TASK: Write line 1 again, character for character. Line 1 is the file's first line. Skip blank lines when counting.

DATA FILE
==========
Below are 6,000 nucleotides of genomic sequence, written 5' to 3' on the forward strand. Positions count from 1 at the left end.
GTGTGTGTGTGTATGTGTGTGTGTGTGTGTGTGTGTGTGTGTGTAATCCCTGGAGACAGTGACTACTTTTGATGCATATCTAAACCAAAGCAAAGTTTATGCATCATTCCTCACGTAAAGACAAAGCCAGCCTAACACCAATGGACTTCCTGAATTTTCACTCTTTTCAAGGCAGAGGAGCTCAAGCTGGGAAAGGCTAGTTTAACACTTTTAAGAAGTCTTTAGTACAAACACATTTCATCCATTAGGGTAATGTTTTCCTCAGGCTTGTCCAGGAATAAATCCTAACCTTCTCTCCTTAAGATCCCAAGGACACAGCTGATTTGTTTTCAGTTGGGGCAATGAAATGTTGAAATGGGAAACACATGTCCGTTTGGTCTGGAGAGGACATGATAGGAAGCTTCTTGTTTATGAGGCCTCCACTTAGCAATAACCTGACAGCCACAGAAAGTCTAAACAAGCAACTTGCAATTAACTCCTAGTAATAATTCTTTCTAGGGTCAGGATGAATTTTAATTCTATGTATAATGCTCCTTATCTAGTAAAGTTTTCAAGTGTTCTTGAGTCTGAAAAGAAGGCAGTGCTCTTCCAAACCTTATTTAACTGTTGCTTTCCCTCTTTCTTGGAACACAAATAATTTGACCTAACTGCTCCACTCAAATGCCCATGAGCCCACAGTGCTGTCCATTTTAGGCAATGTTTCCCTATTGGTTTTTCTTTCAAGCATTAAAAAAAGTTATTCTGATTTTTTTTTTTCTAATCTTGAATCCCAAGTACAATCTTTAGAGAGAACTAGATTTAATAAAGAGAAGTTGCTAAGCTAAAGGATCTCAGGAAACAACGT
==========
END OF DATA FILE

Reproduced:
Below are 6,000 nucleotides of genomic sequence, written 5' to 3' on the forward strand. Positions count from 1 at the left end.